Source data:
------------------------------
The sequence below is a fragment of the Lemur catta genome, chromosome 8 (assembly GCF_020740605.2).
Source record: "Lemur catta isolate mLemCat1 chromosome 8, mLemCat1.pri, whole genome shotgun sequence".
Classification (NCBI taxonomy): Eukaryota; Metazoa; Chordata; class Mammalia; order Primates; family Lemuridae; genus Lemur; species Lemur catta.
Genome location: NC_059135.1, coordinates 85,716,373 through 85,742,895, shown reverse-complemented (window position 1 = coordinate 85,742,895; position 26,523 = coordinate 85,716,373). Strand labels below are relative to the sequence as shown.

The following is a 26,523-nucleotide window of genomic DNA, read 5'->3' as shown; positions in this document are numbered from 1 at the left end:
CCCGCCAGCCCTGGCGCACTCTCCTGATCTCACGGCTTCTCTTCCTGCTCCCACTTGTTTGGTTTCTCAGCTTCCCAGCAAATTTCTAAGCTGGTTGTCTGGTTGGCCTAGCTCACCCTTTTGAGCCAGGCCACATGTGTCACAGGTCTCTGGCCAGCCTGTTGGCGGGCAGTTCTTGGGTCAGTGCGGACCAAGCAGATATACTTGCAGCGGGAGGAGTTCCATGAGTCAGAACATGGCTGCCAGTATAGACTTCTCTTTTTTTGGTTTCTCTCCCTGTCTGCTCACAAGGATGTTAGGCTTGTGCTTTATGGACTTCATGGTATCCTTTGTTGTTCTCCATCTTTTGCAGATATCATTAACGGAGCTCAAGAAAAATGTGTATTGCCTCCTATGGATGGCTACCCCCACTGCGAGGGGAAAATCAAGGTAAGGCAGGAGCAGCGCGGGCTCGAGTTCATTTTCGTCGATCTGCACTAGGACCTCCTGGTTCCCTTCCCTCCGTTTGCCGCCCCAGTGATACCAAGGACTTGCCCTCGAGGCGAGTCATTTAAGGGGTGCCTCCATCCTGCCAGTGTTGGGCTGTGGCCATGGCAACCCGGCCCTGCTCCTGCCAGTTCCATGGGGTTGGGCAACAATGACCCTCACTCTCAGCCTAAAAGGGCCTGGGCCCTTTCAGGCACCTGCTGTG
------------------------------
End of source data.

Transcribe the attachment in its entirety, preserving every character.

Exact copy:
The sequence below is a fragment of the Lemur catta genome, chromosome 8 (assembly GCF_020740605.2).
Source record: "Lemur catta isolate mLemCat1 chromosome 8, mLemCat1.pri, whole genome shotgun sequence".
Classification (NCBI taxonomy): Eukaryota; Metazoa; Chordata; class Mammalia; order Primates; family Lemuridae; genus Lemur; species Lemur catta.
Genome location: NC_059135.1, coordinates 85,716,373 through 85,742,895, shown reverse-complemented (window position 1 = coordinate 85,742,895; position 26,523 = coordinate 85,716,373). Strand labels below are relative to the sequence as shown.

The following is a 26,523-nucleotide window of genomic DNA, read 5'->3' as shown; positions in this document are numbered from 1 at the left end:
CCCGCCAGCCCTGGCGCACTCTCCTGATCTCACGGCTTCTCTTCCTGCTCCCACTTGTTTGGTTTCTCAGCTTCCCAGCAAATTTCTAAGCTGGTTGTCTGGTTGGCCTAGCTCACCCTTTTGAGCCAGGCCACATGTGTCACAGGTCTCTGGCCAGCCTGTTGGCGGGCAGTTCTTGGGTCAGTGCGGACCAAGCAGATATACTTGCAGCGGGAGGAGTTCCATGAGTCAGAACATGGCTGCCAGTATAGACTTCTCTTTTTTTGGTTTCTCTCCCTGTCTGCTCACAAGGATGTTAGGCTTGTGCTTTATGGACTTCATGGTATCCTTTGTTGTTCTCCATCTTTTGCAGATATCATTAACGGAGCTCAAGAAAAATGTGTATTGCCTCCTATGGATGGCTACCCCCACTGCGAGGGGAAAATCAAGGTAAGGCAGGAGCAGCGCGGGCTCGAGTTCATTTTCGTCGATCTGCACTAGGACCTCCTGGTTCCCTTCCCTCCGTTTGCCGCCCCAGTGATACCAAGGACTTGCCCTCGAGGCGAGTCATTTAAGGGGTGCCTCCATCCTGCCAGTGTTGGGCTGTGGCCATGGCAACCCGGCCCTGCTCCTGCCAGTTCCATGGGGTTGGGCAACAATGACCCTCACTCTCAGCCTAAAAGGGCCTGGGCCCTTTCAGGCACCTGCTGTG